Dynamic Compression - A New and Practical Technique for the Sonographic Diagnosis of Enteric Duplication

Masahiro Kitami

Research output: Contribution to journalArticlepeer-review

1 Citation (Scopus)

Abstract

Objectives This study aims to examine the utility of dynamic compression and other sonographic signs in diagnosing enteric duplication. Methods This study reviewed real-time sonographic findings from ultrasound examinations performed by the author between April 2015 and March 2017, including 4 consecutive cases of enteric duplication and 7 cases of other abdominal cysts (control group). The ability of dynamic compression to separate the lesion from the adjacent intestine was analyzed, as were other sonographic signs, including the 5-layer sign, peristalsis, and the split-wall sign. Results The 5-layer sign and peristalsis were seen in only 1 of 4 cases of enteric duplication. The split-wall sign was positive in all 4 cases of enteric duplication. In a case of gastric duplication, the split-wall sign was not detected during the first examination. One case showed an atypical white split wall, and 3 cases showed a pseudo-split wall; however, this pseudo-split wall was differentiated from the true split-wall sign using dynamic compression. The dynamic compression technique correctly differentiated enteric duplication from other abdominal cysts in all but 2 cases (82%). Conclusions The 5-layer sign and peristalsis were not sensitive for enteric duplication. The split-wall sign may have the highest sensitivity and specificity for enteric duplication, but finding this sign is technically difficult and interpretation is complicated by atypical variations. Dynamic compression differentiated enteric duplication from other abdominal cysts with 82% accuracy, and this technique was simple to perform and easier to interpret than the split-wall sign.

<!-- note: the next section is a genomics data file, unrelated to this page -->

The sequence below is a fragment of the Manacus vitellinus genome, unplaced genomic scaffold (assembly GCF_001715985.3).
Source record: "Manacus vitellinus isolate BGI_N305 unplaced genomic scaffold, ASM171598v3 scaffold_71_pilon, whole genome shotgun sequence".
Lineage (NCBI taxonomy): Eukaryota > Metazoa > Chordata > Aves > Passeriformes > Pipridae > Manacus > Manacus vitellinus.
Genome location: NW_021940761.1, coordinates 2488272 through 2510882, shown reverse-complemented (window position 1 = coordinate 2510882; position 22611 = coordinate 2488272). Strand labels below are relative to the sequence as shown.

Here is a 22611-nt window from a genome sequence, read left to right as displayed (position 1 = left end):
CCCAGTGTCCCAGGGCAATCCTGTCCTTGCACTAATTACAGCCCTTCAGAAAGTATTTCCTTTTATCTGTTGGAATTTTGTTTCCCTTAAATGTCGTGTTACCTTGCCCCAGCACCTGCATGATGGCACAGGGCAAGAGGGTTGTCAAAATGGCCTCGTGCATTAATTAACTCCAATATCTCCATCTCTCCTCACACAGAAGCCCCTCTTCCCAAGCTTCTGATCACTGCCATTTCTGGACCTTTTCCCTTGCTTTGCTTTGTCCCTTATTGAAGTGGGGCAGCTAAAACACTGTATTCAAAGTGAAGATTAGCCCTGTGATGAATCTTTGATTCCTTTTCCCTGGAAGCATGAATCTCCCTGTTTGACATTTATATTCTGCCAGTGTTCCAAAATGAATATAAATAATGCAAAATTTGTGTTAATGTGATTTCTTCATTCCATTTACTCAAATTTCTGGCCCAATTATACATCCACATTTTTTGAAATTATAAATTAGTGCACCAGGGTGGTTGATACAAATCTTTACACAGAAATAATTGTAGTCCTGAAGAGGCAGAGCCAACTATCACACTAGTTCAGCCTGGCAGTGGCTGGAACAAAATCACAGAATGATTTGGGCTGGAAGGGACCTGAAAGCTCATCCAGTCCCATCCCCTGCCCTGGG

Original languageEnglish
Pages (from-to)385-391
Number of pages7
JournalUltrasound Quarterly
Volume35
Issue number4
DOIs
Publication statusPublished - 2019 Dec 1

Keywords

  • congenital abnormalities
  • gastrointestinal tract
  • intestines
  • ovarian cysts
  • ultrasonography

ASJC Scopus subject areas

  • Radiology Nuclear Medicine and imaging

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